Doyle offers another lucid, inspiring chronicle of female empowerment and the rewards of self-awareness and renewal.

Pub Date: March 10, 2020

ISBN: 978-1-9848-0125-8

Page Count: 352

Publisher: Dial Books

Review Posted Online: Dec. 22, 2019

Kirkus Reviews Issue: Jan. 15, 2020

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An engrossing memoir as well as a lively treatise on what extraordinary grace under extraordinary pressure looks like.

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BECOMING

The former first lady opens up about her early life, her journey to the White House, and the eight history-making years that followed.

It’s not surprising that Obama grew up a rambunctious kid with a stubborn streak and an “I’ll show you” attitude. After all, it takes a special kind of moxie to survive being the first African-American FLOTUS—and not only survive, but thrive. For eight years, we witnessed the adversity the first family had to face, and now we get to read what it was really like growing up in a working-class family on Chicago’s South Side and ending up at the world’s most famous address. As the author amply shows, her can-do attitude was daunted at times by racism, leaving her wondering if she was good enough. Nevertheless, she persisted, graduating from Chicago’s first magnet high school, Princeton, and Harvard Law School, and pursuing careers in law and the nonprofit world. With her characteristic candor and dry wit, she recounts the story of her fateful meeting with her future husband. Once they were officially a couple, her feelings for him turned into a “toppling blast of lust, gratitude, fulfillment, wonder.” But for someone with a “natural resistance to chaos,” being the wife of an ambitious politician was no small feat, and becoming a mother along the way added another layer of complexity. Throw a presidential campaign into the mix, and even the most assured woman could begin to crack under the pressure. Later, adjusting to life in the White House was a formidable challenge for the self-described “control freak”—not to mention the difficulty of sparing their daughters the ugly side of politics and preserving their privacy as much as possible. Through it all, Obama remained determined to serve with grace and help others through initiatives like the White House garden and her campaign to fight childhood obesity. And even though she deems herself “not a political person,” she shares frank thoughts about the 2016 election.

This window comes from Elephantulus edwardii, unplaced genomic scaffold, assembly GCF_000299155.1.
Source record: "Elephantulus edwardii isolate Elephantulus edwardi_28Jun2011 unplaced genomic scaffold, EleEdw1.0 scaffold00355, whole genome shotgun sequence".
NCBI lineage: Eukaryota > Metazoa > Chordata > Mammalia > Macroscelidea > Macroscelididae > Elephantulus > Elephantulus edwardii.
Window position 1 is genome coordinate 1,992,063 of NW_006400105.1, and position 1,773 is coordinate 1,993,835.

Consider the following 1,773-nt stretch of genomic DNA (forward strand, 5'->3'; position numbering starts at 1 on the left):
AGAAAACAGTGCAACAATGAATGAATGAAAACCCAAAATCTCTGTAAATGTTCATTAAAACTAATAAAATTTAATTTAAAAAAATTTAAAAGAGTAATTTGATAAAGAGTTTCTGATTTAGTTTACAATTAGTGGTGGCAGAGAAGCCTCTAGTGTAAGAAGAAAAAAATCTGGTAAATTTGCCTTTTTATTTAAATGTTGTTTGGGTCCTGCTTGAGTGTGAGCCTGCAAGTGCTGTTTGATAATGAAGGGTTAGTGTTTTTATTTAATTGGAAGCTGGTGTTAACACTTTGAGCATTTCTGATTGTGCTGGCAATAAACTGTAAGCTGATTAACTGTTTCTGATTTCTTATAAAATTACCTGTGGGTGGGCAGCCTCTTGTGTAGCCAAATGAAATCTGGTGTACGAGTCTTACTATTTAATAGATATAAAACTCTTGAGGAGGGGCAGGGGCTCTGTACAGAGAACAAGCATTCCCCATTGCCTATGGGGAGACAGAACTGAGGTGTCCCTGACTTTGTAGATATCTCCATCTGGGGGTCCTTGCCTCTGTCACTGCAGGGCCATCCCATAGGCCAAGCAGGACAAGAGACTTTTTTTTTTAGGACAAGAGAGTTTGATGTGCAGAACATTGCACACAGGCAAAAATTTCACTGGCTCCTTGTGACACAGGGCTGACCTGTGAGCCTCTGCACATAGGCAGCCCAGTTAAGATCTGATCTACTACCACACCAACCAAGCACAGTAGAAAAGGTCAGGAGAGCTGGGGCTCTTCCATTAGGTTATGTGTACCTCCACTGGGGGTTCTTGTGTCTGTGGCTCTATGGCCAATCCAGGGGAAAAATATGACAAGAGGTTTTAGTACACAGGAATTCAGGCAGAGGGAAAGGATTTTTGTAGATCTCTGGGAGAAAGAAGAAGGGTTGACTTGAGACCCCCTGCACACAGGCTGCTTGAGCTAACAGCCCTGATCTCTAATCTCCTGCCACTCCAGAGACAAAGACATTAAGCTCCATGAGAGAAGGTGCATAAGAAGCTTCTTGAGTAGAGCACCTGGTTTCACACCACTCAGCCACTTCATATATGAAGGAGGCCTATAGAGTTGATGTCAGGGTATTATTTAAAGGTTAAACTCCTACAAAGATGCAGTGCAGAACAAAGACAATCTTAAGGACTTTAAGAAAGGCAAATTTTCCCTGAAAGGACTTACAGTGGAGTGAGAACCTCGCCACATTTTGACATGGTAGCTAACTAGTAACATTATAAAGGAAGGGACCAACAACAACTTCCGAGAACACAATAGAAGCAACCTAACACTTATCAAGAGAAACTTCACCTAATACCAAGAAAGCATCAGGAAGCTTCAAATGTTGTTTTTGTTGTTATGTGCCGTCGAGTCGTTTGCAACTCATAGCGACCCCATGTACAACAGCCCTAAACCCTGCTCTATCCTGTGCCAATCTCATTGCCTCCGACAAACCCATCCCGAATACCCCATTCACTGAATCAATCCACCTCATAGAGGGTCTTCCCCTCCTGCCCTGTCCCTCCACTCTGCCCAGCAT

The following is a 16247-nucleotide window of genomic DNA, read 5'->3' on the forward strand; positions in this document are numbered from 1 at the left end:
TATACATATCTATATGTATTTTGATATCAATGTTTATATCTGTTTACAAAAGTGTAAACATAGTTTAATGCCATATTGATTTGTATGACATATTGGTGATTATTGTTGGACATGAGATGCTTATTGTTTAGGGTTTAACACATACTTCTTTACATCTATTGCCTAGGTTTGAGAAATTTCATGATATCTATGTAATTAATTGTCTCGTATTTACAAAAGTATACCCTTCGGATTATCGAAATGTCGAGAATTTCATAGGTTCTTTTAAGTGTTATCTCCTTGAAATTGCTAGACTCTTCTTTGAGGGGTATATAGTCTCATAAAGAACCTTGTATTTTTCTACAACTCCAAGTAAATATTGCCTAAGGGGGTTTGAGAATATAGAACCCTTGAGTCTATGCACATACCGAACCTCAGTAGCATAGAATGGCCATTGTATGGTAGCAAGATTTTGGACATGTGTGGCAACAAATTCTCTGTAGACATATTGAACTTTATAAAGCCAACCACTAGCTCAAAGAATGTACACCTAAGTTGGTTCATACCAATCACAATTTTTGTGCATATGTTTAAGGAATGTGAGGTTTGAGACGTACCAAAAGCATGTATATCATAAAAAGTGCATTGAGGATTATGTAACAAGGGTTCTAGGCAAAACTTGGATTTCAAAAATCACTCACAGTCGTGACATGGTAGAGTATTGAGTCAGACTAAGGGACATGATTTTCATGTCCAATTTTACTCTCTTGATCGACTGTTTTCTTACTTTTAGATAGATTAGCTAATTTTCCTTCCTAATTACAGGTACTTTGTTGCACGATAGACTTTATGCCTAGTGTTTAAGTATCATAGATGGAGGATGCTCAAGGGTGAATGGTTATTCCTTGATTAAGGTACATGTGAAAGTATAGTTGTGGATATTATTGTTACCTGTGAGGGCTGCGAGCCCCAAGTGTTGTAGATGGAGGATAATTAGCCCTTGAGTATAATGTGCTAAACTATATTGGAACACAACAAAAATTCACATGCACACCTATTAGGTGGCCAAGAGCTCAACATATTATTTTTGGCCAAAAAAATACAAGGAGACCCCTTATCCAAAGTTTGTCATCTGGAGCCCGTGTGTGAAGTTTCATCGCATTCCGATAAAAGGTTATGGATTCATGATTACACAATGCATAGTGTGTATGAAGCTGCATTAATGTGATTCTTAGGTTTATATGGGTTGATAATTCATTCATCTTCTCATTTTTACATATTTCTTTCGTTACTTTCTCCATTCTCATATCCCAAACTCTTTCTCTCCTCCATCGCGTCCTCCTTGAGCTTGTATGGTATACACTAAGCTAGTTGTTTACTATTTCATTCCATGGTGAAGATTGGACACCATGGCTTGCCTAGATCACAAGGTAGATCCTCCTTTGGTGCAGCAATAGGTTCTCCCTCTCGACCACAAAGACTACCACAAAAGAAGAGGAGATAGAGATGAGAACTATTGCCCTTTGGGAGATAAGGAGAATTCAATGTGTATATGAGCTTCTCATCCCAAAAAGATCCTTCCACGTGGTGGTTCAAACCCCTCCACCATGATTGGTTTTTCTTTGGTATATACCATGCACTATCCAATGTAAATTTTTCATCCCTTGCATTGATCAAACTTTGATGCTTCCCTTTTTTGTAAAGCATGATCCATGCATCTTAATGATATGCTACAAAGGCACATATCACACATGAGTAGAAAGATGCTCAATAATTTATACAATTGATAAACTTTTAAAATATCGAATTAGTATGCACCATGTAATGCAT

An engrossing memoir as well as a lively treatise on what extraordinary grace under extraordinary pressure looks like.

Pub Date: Nov. 13, 2018

ISBN: 978-1-5247-6313-8

Page Count: 448

Publisher: Crown

Review Posted Online: Nov. 30, 2018